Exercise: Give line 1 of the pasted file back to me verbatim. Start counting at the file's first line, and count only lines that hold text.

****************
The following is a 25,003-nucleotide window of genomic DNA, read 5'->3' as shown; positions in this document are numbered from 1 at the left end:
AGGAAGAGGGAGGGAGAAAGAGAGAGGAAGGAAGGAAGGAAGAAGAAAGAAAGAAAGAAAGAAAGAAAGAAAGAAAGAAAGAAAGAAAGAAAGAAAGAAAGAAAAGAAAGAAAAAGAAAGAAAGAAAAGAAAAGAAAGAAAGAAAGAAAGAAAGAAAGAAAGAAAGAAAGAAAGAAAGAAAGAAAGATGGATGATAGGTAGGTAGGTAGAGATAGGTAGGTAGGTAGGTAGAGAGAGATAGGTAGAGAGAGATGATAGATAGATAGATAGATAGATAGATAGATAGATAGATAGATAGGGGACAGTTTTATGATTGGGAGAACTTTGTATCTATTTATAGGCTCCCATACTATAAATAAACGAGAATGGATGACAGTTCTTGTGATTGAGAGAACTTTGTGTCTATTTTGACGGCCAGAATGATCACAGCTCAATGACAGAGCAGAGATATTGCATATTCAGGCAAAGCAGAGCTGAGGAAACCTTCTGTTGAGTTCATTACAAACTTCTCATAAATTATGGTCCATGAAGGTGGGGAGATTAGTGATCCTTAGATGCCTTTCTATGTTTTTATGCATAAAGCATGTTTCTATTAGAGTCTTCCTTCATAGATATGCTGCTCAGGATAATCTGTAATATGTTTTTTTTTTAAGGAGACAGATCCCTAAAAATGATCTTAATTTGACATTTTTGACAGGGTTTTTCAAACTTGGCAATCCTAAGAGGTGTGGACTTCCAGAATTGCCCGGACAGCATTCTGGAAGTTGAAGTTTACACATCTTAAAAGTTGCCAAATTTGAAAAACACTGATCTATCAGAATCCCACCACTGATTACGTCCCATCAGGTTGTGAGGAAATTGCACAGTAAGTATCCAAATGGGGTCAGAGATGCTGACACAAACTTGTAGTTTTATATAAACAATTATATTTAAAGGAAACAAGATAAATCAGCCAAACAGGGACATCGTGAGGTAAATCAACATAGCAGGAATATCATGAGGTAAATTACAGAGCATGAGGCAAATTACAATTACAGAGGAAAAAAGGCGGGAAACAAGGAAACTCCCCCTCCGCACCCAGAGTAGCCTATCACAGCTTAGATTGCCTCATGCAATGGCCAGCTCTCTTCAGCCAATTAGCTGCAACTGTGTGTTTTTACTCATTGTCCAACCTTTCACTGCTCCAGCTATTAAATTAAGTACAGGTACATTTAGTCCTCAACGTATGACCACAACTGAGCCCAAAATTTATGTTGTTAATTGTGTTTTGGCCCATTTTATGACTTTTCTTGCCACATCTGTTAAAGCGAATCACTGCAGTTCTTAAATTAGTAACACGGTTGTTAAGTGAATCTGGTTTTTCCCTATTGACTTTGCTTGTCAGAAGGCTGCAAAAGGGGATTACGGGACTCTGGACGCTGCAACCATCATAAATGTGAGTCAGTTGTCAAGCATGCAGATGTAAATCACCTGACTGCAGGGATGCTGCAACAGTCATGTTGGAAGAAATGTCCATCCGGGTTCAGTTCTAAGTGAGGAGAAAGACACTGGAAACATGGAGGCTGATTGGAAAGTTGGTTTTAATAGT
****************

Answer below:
The following is a 25,003-nucleotide window of genomic DNA, read 5'->3' as shown; positions in this document are numbered from 1 at the left end: